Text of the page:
At this point, I'm still trying to figure "Me" out, but a good starting point was to say, what do I truly like? What makes "Me" happy? What brings "Me" joy? Here's a short list of my "Me". It's an ever evolving list that I'm excited to compile as I start falling in love with "Me" again.

1. I am a reader
2. I am a food lover
3. I am a runner
4. I am a great friend
5. I am not a gardener (and that's ok)
6. I am not a homemaker (and that's ok too)
7. I love to sing and dance in my house, in my car
8. I am a dreamer
9. I am a mother
10. I am a wife

There are many more things that make "Me" a great person. What about you? Have you ever thought of writing down what makes you "You"? Try it, it's enlightening. In determining what makes you "You", it's important to listen to your gut feelings. If your head tells you that you really love gardening, but every time you see a spade, you feel deep down that you'd rather be running a half-marathon than playing in dirt, then listen to your gut reaction. It's ok to be different, and actually it's pretty awesome because by being different, we are all bringing into the world a very special piece that nobody else has.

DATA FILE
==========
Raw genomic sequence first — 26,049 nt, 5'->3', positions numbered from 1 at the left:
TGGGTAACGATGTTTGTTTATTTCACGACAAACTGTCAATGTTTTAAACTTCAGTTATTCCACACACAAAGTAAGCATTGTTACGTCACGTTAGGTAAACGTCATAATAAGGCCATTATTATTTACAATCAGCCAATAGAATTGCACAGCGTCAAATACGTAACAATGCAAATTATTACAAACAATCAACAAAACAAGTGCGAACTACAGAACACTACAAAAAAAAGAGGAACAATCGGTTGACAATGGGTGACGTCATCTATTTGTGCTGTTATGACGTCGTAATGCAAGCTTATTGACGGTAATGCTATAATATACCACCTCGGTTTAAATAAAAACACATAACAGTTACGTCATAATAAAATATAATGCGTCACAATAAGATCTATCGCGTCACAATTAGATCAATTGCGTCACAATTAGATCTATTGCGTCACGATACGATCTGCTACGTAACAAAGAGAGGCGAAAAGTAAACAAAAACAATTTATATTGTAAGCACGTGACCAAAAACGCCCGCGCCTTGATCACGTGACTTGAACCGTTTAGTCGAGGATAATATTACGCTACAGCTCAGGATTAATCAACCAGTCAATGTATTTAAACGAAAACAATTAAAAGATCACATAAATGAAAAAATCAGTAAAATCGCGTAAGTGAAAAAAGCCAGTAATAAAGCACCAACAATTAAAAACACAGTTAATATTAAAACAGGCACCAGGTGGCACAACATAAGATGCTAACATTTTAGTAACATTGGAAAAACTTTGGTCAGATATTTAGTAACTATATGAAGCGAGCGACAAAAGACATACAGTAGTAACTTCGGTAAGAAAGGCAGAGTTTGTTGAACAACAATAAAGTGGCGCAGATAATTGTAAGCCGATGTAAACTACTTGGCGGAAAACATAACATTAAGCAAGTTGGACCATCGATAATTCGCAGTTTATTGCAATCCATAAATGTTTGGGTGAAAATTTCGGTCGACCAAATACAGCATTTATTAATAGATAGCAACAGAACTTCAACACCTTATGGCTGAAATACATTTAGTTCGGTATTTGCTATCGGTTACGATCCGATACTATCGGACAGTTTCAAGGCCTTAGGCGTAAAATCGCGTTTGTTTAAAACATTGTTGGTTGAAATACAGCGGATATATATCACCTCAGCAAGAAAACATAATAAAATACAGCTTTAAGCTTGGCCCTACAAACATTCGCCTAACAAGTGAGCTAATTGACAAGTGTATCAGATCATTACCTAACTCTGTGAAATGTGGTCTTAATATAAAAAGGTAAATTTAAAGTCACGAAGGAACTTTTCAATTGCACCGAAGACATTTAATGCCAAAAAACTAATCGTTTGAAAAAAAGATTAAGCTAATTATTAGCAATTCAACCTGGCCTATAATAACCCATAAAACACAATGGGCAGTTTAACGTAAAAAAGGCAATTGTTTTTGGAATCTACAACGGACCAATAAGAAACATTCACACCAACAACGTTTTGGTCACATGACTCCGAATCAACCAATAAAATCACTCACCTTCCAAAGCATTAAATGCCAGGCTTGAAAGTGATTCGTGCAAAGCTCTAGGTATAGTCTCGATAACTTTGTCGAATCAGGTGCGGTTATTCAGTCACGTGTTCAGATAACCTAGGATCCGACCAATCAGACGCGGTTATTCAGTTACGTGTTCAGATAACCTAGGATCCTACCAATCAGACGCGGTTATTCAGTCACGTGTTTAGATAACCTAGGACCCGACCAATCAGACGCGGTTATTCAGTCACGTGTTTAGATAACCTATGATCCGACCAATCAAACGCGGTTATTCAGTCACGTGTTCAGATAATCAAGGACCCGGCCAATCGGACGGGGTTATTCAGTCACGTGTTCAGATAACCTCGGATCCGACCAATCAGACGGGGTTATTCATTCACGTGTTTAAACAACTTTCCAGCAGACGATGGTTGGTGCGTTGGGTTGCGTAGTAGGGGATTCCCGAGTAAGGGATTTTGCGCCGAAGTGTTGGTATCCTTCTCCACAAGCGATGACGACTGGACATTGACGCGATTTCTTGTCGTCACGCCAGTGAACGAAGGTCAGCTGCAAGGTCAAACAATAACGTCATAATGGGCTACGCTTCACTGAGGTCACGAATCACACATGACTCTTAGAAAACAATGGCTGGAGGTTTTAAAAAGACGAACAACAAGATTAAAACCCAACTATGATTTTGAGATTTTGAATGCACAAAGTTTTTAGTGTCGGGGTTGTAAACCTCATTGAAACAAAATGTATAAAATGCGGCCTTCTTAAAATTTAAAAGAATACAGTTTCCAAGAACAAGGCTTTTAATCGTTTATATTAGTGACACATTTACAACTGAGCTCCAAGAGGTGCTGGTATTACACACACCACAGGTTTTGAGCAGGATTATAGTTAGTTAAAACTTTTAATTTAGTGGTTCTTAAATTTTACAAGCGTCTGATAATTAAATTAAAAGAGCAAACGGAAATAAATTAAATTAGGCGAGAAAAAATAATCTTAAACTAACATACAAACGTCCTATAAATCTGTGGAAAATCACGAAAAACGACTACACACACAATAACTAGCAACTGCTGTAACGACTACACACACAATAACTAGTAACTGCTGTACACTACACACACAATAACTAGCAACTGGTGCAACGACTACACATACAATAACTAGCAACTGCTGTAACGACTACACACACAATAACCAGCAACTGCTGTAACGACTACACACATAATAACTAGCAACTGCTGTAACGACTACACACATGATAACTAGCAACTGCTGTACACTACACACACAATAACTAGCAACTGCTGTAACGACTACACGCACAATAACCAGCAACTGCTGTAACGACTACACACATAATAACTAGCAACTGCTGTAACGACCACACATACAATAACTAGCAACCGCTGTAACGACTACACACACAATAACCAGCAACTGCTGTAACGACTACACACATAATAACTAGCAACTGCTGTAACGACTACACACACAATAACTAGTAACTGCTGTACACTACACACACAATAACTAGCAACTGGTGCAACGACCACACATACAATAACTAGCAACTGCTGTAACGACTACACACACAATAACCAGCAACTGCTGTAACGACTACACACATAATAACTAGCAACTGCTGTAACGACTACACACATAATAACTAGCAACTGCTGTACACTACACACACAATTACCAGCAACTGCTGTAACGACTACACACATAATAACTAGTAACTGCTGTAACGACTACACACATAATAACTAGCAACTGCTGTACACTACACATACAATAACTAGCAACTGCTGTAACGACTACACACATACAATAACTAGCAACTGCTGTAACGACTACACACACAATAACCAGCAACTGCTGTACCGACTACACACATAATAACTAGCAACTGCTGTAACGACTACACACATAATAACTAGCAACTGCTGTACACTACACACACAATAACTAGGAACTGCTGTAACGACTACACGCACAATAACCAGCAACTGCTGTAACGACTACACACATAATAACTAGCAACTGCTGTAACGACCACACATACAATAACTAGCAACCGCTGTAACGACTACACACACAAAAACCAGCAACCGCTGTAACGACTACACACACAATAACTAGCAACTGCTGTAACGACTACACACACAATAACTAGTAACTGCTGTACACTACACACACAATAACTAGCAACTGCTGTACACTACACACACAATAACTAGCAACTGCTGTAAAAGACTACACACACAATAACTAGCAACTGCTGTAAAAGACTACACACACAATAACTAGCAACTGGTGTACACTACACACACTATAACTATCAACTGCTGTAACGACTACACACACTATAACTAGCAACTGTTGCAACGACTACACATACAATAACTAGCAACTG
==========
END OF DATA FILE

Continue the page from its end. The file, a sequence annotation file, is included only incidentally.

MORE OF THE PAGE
Once you have started reconnecting with who you really are, then "BE" that person all the time. Honour the fact that what you are is different from others, and that it's ok. When you are truly acting like yourself, and really loving who you are, then it won't matter what others think or whether they will love you. If you love your "Me" then you won't need the validation of others to make you feel worthy and lovable. In a 1986 song by Whitney Houston titled "Greatest Love of All", the chorus declares that "Learning to love yourself/It is the greatest love of all." I couldn't agree more.

What I have done for "Me" so far today? I've lived in the moment, enjoyed a peaceful house, exercised and spent some time thinking about "Me". How about you? What have you done for your "Me" today?

Friday, January 21, 2011

Balancing Act